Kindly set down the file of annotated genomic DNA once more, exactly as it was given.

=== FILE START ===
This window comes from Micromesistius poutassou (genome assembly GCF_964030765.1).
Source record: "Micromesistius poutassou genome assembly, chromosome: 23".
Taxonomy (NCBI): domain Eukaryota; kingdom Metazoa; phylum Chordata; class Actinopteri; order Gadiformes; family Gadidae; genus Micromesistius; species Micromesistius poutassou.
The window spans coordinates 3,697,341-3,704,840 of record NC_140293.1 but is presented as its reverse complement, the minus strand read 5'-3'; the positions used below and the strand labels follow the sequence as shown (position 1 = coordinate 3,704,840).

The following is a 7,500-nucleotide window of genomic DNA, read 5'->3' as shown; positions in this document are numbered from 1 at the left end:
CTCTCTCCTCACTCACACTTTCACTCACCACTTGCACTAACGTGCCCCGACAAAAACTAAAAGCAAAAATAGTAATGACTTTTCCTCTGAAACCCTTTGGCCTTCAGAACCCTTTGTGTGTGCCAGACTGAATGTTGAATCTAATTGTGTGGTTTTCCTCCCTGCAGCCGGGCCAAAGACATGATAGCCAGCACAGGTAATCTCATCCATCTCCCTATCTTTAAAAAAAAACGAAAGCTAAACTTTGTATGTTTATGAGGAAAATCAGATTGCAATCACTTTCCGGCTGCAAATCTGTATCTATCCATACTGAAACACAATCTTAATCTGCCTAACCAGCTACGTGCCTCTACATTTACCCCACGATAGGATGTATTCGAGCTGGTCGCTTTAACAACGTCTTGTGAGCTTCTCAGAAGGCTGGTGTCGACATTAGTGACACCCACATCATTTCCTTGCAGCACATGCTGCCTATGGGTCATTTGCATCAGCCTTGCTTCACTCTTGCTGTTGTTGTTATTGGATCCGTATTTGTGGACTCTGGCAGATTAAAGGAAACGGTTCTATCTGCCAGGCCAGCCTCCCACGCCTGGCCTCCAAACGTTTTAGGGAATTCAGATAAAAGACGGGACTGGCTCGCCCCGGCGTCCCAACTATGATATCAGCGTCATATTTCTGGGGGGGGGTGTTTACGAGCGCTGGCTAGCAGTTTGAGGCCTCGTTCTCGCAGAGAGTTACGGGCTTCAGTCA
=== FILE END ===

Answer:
This window comes from Micromesistius poutassou (genome assembly GCF_964030765.1).
Source record: "Micromesistius poutassou genome assembly, chromosome: 23".
Taxonomy (NCBI): domain Eukaryota; kingdom Metazoa; phylum Chordata; class Actinopteri; order Gadiformes; family Gadidae; genus Micromesistius; species Micromesistius poutassou.
The window spans coordinates 3,697,341-3,704,840 of record NC_140293.1 but is presented as its reverse complement, the minus strand read 5'-3'; the positions used below and the strand labels follow the sequence as shown (position 1 = coordinate 3,704,840).

The following is a 7,500-nucleotide window of genomic DNA, read 5'->3' as shown; positions in this document are numbered from 1 at the left end:
CTCTCTCCTCACTCACACTTTCACTCACCACTTGCACTAACGTGCCCCGACAAAAACTAAAAGCAAAAATAGTAATGACTTTTCCTCTGAAACCCTTTGGCCTTCAGAACCCTTTGTGTGTGCCAGACTGAATGTTGAATCTAATTGTGTGGTTTTCCTCCCTGCAGCCGGGCCAAAGACATGATAGCCAGCACAGGTAATCTCATCCATCTCCCTATCTTTAAAAAAAAACGAAAGCTAAACTTTGTATGTTTATGAGGAAAATCAGATTGCAATCACTTTCCGGCTGCAAATCTGTATCTATCCATACTGAAACACAATCTTAATCTGCCTAACCAGCTACGTGCCTCTACATTTACCCCACGATAGGATGTATTCGAGCTGGTCGCTTTAACAACGTCTTGTGAGCTTCTCAGAAGGCTGGTGTCGACATTAGTGACACCCACATCATTTCCTTGCAGCACATGCTGCCTATGGGTCATTTGCATCAGCCTTGCTTCACTCTTGCTGTTGTTGTTATTGGATCCGTATTTGTGGACTCTGGCAGATTAAAGGAAACGGTTCTATCTGCCAGGCCAGCCTCCCACGCCTGGCCTCCAAACGTTTTAGGGAATTCAGATAAAAGACGGGACTGGCTCGCCCCGGCGTCCCAACTATGATATCAGCGTCATATTTCTGGGGGGGGGTGTTTACGAGCGCTGGCTAGCAGTTTGAGGCCTCGTTCTCGCAGAGAGTTACGGGCTTCAGTCA